The most common indications for pancreatic resection are ductal adenocarcinoma, a neuroendocrine tumor or chronic pancreatitis. The three cases we have described are rare. We would like to present an overview of these unusual conditions:
Benign multicystic mesothelioma was first described by Mennemeyer and Smith in 1979 . It is a very rare tumor originating from the peritoneum but it can also be found on serosal surfaces (for example, intestine, liver and kidney). To our knowledge, this is the first description in the literature of benign multicystic mesothelioma of the pancreas.
Although it is a tumor with a benign clinical behaviour, it frequently recurs after surgical resection. A report of 15 cases revealed a recurrence rate of 26.7% [5, 6]. Time between recurrences may range from four months to 12 years . As it has a tendency to recur, a neoplastic etiology is supported. In our patient, 10 months postoperatively there had been no evidence of recurrence.
Benign multicystic mesothelioma is found mainly in women of reproductive age with a past history of abdominal surgery or endometriosis . Only a few reports exist of this gynecologic diagnosis in elderly women . Our patient had not undergone any previous abdominal surgery.
The clinical findings of benign multicystic mesotheliomas are non-specific and include nausea, vomiting and abdominal pain. There is often a palpable abdominal mass, although this was not present in our case . Preoperative diagnosis is often difficult and several differential diagnoses must be considered. As this tumor has a high risk of recurrence, a close follow-up should be performed in every patient.
Adenomyomas are common in the stomach, gallbladder and jejunum but are very unusual in the common bile duct or the ampullary region . Adenomyomas of the extrahepatic bile duct are defined as non-neoplastic, tumor-like localized lesions characterized by glandular and myomatous hyperplasia without cellular atypia . In the absence of gallstones, extrahepatic bile duct adenomyomas often stay dormant for long periods and may eventually cause vague symptoms due to local pressure . They also cause obstructive jaundice, as in this case, which can easily be misinterpreted as a malignant neoplasm. It is difficult to differentiate between biliary adenomyomas and other malignant lesions by radiology (CT). Since malignancy is often suspected preoperatively, surgery with the intent to cure should be performed.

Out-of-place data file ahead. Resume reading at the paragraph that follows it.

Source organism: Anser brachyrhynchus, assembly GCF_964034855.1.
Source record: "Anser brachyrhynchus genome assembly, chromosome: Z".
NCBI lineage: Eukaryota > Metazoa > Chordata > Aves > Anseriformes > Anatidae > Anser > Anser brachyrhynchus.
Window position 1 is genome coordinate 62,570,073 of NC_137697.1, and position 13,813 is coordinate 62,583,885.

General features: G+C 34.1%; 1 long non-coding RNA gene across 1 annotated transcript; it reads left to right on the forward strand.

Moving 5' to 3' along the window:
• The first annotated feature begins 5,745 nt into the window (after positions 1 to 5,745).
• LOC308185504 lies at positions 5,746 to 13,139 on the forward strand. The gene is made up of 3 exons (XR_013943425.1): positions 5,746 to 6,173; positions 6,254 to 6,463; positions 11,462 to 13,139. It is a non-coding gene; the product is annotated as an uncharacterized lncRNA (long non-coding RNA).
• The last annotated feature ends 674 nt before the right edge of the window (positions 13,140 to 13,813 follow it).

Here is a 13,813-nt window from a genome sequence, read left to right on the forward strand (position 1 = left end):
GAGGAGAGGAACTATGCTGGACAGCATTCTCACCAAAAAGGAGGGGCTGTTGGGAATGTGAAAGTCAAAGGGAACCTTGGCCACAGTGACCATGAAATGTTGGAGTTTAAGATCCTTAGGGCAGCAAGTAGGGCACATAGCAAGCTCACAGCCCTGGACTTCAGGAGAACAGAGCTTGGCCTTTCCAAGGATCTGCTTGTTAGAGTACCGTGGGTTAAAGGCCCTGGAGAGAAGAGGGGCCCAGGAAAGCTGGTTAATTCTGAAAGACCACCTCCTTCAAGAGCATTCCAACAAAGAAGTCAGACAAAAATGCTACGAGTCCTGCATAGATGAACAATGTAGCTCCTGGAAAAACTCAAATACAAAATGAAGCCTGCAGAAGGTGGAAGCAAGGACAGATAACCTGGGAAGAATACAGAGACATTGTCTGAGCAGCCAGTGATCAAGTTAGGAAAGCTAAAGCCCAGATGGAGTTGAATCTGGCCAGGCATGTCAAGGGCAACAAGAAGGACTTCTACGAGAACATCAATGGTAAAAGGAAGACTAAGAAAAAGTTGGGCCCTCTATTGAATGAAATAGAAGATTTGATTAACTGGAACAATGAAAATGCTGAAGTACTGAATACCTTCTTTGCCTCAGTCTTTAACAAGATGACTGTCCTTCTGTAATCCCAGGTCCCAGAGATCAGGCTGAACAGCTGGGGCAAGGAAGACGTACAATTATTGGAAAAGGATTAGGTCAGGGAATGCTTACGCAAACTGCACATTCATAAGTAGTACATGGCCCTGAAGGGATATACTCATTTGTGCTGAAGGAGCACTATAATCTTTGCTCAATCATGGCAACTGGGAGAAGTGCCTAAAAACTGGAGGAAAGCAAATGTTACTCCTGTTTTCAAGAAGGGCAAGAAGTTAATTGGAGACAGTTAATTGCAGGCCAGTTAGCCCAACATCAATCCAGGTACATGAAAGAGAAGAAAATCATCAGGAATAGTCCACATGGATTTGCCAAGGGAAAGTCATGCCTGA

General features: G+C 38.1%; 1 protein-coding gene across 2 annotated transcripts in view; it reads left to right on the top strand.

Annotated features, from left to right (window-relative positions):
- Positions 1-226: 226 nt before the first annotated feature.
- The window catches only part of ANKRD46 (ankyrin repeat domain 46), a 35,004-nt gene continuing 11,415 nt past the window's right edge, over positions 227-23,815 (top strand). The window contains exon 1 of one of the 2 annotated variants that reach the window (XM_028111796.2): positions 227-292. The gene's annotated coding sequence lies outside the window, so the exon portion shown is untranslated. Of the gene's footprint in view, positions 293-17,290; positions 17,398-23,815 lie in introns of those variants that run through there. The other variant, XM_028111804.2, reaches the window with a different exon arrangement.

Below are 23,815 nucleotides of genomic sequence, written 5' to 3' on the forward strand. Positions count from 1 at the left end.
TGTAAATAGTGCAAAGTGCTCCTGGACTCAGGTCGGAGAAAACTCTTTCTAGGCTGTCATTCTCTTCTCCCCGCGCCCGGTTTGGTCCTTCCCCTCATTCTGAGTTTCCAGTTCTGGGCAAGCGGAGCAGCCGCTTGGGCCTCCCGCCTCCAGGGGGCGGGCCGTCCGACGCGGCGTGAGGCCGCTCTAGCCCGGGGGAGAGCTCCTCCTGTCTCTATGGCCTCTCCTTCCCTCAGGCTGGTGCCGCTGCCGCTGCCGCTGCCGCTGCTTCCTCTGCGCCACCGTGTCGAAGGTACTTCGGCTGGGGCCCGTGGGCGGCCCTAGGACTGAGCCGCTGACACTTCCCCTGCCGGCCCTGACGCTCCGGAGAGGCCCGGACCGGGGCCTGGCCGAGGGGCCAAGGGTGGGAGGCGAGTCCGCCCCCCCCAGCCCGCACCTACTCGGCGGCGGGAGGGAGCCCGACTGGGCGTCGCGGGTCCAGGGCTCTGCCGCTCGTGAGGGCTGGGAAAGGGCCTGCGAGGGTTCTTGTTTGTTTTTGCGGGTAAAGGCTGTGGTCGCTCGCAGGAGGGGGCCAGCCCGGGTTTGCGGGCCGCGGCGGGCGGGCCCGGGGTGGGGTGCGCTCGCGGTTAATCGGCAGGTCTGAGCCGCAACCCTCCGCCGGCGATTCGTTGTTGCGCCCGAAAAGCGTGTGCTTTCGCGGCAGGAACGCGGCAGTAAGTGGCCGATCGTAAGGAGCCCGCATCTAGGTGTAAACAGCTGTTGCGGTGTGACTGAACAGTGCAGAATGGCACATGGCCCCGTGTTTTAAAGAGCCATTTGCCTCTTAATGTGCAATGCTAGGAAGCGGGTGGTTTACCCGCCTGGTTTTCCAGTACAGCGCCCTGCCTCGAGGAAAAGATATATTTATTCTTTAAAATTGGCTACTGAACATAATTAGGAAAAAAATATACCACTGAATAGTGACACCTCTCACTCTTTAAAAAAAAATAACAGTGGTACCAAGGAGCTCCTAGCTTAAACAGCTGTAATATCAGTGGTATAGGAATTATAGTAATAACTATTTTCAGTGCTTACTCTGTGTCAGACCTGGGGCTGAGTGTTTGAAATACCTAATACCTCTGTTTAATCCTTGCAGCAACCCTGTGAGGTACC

The etiology of adenomyomas of the extrahepatic bile duct and the ampulla of Vater is unknown. As different terms are used in the literature to describe the same histological lesion, the true incidence of adenomyomas of the ampullary region is unclear. In the literature, 30 cases of adenomyomas of the ampulla of Vater and 13 cases of the extrahepatic bile duct have been reported [11, 13]. Adenomyomas are usually diagnosed by histopathologic examination after surgery. As in our case, it often turns out to be a surprising diagnosis.
Undifferentiated carcinoma, sarcomatoid variant, is a rare variant of pancreatic tumors. The malignant tumor arises de novo or occurs in association with mucinous cysts or other pancreatic neoplasms. Men are affected more often than women with a ratio of 3:1 and a mean age at diagnosis of 63 years. The most common symptoms are fatigue, nausea and vomiting, weight loss and abdominal pain. As in our case, radiologic imaging often shows an aggressive pancreatic mass which is not specific for undifferentiated carcinoma. Undifferentiated carcinomas are usually very large, aggressive neoplasms (average size 9-10 cm size). The prognosis is often limited to several months after resection . Our patient remains in good physical condition seven months postoperatively, although he did develop two new liver metastases under chemotherapy which were resected. In contrast to our case, metastases are usually present at the time of diagnosis, the most common sites being lymph nodes, liver and lung. Surgical resection is the treatment of choice, although most of these neoplasms have already metastasized in the majority of patients by the time of diagnosis . Histologically, the neoplasm may resemble a sarcoma due to the spindle cells. In contrast to a carcinomasarcoma, which consists of a mixture of glandular and spindle cell differentiation, an undifferentiated carcinoma, sarcomatoid variant, has only a prominent spindle cell differentiation. Cytokeratin is expressed in over 80%. Sarcomatoid carcinomas can be differentiated from carcinosarcomas which immunohistochemically show cytokeratin and vimentin reactivity and are, therefore, not considered to be true carcinomas . The spindle cells of sarcomatoid carcinomas often label for actin, although desmin is not frequently expressed. In our case desmin was expressed and actin was negative.